The silver-mounted tusk, put up for auction last year, did not have the right documentation under wildlife protection laws, a police statement said.
A representative for the auction house pleaded guilty in London for selling the ivory, in contravention of an article in the Convention on International Trade in Endangered Species.
“The tusk in this case was mounted on silver but was basically a raw, unmodified elephant tusk and therefore should not have been offered for sale without the correct documentation,” said Rowena Roberts, wildlife officer for London’s Kensington and Chelsea borough.
“These laws were established to protect the world’s remaining elephants.” Christie’s stressed that it took the protection of endangered species seriously and had a training programme in place.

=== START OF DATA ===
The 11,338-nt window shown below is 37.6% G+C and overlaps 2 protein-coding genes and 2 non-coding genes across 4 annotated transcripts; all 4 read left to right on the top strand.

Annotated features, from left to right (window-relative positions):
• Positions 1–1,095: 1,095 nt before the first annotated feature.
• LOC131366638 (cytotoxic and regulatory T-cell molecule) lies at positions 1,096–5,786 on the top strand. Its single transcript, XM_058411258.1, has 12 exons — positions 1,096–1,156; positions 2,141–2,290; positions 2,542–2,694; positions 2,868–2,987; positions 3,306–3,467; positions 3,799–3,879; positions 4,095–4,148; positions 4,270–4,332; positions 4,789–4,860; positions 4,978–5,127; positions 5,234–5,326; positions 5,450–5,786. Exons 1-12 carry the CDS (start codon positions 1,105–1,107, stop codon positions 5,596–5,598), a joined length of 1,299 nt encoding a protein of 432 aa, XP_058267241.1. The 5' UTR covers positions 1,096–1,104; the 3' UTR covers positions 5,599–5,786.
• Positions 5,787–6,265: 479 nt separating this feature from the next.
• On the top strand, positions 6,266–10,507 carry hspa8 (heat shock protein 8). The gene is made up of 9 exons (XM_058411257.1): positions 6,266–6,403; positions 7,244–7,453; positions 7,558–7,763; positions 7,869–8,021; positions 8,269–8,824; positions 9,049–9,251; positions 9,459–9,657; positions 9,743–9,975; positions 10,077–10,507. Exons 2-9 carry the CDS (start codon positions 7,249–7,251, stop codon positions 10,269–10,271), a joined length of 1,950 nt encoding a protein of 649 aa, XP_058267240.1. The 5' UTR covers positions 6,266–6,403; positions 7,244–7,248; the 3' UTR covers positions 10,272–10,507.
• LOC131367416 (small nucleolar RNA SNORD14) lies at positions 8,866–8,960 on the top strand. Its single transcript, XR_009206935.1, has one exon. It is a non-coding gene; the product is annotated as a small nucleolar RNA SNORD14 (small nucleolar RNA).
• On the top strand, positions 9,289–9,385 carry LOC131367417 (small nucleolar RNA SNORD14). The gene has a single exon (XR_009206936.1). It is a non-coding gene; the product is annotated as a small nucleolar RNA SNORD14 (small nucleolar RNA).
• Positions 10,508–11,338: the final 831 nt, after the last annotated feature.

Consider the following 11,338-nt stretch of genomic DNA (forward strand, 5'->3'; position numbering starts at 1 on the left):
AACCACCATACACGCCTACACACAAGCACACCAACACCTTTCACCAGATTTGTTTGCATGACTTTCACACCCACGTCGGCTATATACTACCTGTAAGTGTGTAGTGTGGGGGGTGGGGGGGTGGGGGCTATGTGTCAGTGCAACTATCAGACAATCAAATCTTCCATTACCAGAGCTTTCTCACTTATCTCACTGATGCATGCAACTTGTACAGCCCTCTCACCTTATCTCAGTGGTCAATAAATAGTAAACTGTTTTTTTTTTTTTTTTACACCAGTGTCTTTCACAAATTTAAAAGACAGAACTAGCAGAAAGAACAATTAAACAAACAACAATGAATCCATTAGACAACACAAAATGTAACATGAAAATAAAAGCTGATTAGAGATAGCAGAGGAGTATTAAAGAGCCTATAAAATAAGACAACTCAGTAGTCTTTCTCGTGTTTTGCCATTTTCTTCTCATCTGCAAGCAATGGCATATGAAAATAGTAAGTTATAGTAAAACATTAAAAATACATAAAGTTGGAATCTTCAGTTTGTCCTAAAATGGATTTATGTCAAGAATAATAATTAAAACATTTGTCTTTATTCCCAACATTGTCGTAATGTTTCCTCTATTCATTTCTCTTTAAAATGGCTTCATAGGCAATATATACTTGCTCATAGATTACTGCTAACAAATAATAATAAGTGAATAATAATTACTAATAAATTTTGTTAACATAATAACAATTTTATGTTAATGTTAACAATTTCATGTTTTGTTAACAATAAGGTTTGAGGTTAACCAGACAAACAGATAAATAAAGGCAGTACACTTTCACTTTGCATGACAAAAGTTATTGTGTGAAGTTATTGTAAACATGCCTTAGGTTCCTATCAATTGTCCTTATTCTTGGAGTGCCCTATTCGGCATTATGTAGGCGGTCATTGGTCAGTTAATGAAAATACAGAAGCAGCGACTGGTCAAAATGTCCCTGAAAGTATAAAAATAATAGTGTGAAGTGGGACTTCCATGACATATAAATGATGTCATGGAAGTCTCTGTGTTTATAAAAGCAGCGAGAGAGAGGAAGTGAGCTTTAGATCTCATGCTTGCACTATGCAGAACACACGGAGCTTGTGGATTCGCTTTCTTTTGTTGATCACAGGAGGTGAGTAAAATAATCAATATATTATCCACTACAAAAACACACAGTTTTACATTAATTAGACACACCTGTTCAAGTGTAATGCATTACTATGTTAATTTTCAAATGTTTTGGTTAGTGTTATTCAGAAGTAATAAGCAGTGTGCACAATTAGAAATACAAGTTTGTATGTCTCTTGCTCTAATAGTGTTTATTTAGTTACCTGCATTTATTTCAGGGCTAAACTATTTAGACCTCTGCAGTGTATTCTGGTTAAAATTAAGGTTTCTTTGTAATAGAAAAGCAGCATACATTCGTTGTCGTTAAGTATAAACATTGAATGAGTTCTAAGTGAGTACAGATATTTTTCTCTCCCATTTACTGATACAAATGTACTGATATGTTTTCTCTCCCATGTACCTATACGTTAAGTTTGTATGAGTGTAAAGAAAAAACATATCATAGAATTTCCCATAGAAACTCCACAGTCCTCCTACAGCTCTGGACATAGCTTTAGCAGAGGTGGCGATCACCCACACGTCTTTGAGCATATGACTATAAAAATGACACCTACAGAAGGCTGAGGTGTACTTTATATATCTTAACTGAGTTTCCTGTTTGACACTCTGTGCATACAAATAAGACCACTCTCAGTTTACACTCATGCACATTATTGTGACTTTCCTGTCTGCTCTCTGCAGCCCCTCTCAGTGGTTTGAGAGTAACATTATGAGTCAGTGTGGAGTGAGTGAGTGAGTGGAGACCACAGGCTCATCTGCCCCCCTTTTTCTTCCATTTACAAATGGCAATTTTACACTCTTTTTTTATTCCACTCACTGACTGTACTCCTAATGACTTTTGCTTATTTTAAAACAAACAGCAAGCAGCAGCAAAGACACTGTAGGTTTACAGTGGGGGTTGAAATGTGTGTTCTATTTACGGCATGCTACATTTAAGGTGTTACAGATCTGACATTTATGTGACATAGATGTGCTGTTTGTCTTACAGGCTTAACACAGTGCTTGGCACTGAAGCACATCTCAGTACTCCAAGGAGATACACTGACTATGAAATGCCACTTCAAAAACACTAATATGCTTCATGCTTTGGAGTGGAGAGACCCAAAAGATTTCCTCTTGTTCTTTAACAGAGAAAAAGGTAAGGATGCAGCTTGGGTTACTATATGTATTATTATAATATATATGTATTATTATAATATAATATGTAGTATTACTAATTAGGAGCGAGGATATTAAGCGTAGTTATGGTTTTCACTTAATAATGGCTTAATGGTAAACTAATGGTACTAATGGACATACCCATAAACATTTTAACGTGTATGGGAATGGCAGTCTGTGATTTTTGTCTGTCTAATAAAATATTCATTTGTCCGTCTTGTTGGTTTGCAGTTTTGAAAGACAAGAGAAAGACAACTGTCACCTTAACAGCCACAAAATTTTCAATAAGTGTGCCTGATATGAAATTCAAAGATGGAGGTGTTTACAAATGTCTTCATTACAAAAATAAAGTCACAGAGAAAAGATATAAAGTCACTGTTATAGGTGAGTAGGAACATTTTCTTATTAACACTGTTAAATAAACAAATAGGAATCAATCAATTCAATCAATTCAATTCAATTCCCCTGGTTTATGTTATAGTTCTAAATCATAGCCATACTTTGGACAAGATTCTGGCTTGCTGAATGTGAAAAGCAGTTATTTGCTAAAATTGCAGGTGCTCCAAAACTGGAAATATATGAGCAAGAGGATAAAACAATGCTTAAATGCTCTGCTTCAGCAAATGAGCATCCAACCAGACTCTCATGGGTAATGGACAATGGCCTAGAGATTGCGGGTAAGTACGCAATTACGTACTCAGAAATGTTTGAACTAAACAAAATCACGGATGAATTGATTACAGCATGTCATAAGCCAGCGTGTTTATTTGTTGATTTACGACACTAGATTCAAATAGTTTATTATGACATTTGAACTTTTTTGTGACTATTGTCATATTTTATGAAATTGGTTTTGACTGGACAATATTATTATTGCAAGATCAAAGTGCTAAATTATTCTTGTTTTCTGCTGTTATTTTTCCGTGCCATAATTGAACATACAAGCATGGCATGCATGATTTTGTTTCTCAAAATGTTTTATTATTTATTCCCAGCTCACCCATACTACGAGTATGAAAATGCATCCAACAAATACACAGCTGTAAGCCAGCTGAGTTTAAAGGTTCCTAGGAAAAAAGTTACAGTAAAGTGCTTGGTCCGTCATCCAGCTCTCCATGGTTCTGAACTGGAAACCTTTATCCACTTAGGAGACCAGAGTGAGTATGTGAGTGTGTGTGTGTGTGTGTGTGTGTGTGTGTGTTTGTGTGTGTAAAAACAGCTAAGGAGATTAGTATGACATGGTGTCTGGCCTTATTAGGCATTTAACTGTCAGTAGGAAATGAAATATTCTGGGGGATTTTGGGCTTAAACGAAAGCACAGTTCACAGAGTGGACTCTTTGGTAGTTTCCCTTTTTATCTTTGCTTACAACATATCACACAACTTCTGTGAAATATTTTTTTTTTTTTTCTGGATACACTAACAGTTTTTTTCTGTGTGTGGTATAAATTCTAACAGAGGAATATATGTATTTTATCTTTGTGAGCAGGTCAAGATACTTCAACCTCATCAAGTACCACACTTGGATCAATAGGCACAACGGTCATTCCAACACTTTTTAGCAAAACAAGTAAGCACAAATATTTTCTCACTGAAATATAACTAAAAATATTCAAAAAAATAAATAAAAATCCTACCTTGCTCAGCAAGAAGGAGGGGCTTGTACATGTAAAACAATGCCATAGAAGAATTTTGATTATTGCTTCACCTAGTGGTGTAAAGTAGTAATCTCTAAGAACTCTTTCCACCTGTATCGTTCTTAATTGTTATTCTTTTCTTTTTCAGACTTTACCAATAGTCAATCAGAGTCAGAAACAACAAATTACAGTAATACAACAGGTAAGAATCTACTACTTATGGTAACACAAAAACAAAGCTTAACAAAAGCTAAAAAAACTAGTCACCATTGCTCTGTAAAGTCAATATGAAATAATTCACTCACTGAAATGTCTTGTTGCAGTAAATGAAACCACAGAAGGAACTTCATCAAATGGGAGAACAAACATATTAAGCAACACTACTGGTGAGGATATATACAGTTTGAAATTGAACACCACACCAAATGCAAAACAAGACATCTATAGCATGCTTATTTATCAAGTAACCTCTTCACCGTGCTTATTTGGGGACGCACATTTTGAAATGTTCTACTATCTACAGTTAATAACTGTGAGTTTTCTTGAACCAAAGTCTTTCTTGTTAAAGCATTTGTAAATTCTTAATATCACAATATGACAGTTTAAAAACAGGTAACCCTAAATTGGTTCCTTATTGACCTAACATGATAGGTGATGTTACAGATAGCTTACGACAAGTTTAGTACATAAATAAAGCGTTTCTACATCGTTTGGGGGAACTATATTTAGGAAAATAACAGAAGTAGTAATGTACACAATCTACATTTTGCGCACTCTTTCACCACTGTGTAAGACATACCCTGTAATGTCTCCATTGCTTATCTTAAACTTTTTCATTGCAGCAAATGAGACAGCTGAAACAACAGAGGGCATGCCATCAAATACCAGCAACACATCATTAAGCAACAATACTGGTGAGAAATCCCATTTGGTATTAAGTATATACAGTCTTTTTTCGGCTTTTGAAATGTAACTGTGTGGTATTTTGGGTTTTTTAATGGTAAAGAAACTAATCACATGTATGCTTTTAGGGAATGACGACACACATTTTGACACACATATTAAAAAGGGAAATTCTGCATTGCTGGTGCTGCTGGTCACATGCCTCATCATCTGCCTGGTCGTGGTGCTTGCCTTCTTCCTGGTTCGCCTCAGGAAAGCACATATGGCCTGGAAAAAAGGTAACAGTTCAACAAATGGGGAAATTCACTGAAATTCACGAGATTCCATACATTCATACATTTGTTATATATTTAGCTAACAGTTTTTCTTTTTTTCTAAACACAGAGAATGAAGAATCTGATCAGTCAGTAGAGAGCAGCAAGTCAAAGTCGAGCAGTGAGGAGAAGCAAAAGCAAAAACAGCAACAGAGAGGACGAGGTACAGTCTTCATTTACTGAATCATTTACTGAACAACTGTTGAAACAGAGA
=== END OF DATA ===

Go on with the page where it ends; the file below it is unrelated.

“Christie’s unequivocally condemns the slaughter of elephants for illegal ivory and will not sell modern ivory, or unworked tusks of any age,” a statement said.
“This was an isolated incident and we believe that the honourable response was to accept the charge as made.”
The 63-year-old owner of the ivory was charged with offering it for sale, police said.
Elephant numbers are in decline with 30,000 killed every year in Africa out of a population of between 450,000 and 500,000 to satisfy demand for ivory in Asia, where raw tusks sell for around $1,000 a kilo (2.2 pounds).